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The CitroŽn XM headlamp problem - a solution 

At a recent visit to PTS Developments in Wokingham, I mentioned the problem and Pete Sparrow recommended fitting HID gas discharge (Xenon) lights.  These are not to be confused with regular halogen bulbs with a blue tint; these are the same lights that are fitted to many top-of-the-range cars and have a light output tilted towards the blue end of the visible light spectrum.
Among the claimed advantages of HID headlights are higher intensity, longer life, superior colour, and better directivity.
HID lamps are about 3 times as efficient as halogen lamps. Thus, even when the efficiency of the DC-DC converter is taken into consideration, the lower power input can actually result in much brighter headlights than are possible with halogen bulbs. This reduced power also leads to cooler operation and less drain on the battery and alternator.
Lifespan - an HID lamp can be expected to last 2,700 hours or more. Essentially, the HID lamp may outlast the car.
Spectral output - the light from the HID lamp is richer in blue (and more like daylight) than halogen bulbs, thus enhancing reflectivity of signs and road markings.  Furthermore, clothing that contains white flecks (undissolved washing powder) reflects – as anyone who has been to a disco with UV lamps can confirm.
Beam pattern - the small arc size of the HID lamp permits the optical system to be optimised to direct light more effectively to where it is needed and prevent it from spilling over to where it is not wanted.  Couple this with the complex surface reflectors and you have an extremely well demarcated beam pattern.
It is necessary to equip the car with a number of electronic components.  The HID bulb itself is similar in basic design to traditional HID lamps (a common example being the fluorescent tube used in interior lighting). Two electrodes are sealed in a quartz envelope along with a mix of solids, liquids, and gasses. When cold, these materials are in their native state (at room temperature) but are mostly gases when the lamp is hot. Starting of these lamps may require up to 20 KV to strike an arc but only 50 to 150 V to maintain it. Lamps may be designed to operate on either AC or DC current depending on various factors including the size and shape of the electrodes. A unique set of ballast operating parameters must be matched to each HID bulb.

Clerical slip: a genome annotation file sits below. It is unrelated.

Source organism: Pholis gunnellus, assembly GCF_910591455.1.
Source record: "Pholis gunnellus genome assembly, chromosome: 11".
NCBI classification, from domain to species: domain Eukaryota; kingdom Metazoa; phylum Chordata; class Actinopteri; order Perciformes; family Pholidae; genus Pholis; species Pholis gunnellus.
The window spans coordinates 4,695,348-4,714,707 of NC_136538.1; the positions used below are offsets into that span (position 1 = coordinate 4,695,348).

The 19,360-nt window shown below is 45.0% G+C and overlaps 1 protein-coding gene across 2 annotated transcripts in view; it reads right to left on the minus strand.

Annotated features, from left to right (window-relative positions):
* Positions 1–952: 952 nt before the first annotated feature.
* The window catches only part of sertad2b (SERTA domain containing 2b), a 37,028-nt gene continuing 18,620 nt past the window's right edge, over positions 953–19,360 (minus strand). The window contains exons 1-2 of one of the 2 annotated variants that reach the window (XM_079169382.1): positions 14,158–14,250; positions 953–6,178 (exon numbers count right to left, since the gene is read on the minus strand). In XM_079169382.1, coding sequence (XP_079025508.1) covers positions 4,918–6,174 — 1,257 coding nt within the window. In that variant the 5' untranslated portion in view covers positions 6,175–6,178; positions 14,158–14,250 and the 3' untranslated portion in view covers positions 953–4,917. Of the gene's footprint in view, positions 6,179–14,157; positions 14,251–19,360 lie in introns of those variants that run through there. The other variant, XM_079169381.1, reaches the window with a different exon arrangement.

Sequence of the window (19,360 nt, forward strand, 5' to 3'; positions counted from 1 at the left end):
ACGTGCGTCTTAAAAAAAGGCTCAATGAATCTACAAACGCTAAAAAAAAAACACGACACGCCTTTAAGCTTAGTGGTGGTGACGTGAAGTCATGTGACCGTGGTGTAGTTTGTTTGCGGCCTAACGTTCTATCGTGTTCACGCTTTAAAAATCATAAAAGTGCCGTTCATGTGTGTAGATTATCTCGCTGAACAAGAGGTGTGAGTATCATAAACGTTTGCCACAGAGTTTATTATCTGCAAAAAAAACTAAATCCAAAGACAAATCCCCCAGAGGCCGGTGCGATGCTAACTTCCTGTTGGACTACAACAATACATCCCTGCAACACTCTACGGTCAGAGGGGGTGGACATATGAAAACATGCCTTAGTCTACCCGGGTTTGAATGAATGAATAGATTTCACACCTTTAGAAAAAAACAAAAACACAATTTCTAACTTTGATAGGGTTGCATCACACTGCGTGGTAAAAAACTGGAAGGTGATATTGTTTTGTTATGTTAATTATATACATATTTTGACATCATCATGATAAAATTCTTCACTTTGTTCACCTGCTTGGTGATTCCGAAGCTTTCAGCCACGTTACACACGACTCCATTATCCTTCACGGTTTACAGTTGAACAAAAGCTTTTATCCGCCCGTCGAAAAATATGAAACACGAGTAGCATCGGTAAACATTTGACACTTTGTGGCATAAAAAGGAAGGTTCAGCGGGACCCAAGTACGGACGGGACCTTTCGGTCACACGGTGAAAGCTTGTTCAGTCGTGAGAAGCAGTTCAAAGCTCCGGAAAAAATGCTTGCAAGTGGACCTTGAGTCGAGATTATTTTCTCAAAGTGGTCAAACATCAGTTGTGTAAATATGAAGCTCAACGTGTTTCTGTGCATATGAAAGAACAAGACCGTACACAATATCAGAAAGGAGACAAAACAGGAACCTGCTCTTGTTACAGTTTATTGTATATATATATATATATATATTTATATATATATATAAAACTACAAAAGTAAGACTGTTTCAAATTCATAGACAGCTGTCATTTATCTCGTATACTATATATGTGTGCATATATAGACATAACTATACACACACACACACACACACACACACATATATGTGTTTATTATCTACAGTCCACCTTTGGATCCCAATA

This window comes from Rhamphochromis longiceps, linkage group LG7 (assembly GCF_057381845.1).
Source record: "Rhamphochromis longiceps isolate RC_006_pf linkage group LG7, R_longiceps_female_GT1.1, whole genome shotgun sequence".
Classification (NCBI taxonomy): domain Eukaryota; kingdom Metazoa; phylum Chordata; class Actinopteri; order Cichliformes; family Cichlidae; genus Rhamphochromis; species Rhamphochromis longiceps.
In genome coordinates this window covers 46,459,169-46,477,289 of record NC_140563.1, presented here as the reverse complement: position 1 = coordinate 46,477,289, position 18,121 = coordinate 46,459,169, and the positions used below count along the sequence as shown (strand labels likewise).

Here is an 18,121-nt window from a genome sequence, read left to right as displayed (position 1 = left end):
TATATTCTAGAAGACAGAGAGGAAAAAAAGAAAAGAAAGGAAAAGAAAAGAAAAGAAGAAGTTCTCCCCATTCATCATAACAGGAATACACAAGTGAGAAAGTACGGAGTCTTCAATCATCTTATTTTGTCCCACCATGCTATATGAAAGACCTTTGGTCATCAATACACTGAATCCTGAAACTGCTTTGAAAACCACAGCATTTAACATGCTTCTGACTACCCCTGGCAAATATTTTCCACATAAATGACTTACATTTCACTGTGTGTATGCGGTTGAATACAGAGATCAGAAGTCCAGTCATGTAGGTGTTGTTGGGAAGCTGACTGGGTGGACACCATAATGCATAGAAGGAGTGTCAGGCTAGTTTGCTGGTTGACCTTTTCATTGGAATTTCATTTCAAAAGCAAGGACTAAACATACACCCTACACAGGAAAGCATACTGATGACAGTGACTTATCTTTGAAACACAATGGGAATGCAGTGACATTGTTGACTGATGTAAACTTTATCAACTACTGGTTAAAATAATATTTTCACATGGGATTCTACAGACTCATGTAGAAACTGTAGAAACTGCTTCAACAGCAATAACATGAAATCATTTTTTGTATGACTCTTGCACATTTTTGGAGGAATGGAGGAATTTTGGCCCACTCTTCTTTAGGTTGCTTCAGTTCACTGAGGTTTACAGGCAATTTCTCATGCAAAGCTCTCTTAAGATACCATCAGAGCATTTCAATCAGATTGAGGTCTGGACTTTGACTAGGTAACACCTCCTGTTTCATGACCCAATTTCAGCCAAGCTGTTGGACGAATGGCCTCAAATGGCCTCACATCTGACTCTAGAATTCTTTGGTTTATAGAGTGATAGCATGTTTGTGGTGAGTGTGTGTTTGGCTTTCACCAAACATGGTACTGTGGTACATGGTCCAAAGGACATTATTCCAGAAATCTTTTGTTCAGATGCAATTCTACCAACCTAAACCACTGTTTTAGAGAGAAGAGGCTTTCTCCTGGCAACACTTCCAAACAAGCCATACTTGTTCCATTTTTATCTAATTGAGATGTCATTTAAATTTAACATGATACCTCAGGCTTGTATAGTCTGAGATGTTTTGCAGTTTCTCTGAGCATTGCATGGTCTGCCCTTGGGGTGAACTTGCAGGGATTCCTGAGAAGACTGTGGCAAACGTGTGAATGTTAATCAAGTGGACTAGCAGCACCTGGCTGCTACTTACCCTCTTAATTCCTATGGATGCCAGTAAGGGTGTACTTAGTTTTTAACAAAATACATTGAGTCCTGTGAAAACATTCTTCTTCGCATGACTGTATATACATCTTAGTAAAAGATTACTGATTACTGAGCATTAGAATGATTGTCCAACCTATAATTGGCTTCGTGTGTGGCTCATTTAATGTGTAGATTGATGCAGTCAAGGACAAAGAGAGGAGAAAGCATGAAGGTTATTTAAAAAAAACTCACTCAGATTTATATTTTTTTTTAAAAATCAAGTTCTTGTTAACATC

Of all the problems that had to be addressed for HID headlights to become practical (aside from the cost), the most significant was the warm-up time which was solved by programming the controller to deliver constant power to the lamp rather than the more common nearly constant current that would be provided by a traditional ballast. With this twist along with a special lamp design, the lamp comes up to at least 75% of full intensity in under 2 seconds.
As hinted earlier, this is not a cheap solution but is money well spent; not least because the kit can be removed and fitted to another car at minimal cost.  The standard headlights may be refitted when it is time to sell the car.
This really is money well spent – especially if you live in a rural area.  My XM is utterly transformed.  Driving at night is much easier.  The diffuser was left in situ and the beam pattern is unchanged.  Judging by the failure of oncoming drivers to flash their lights, they cause minimal annoyance to other road users. 
Clearly, these lights can be fitted to any car but the law requires any such car to be fitted with either a headlamp beam adjuster or self-levelling suspension and headlamp washers.

© 2006 Julian Marsh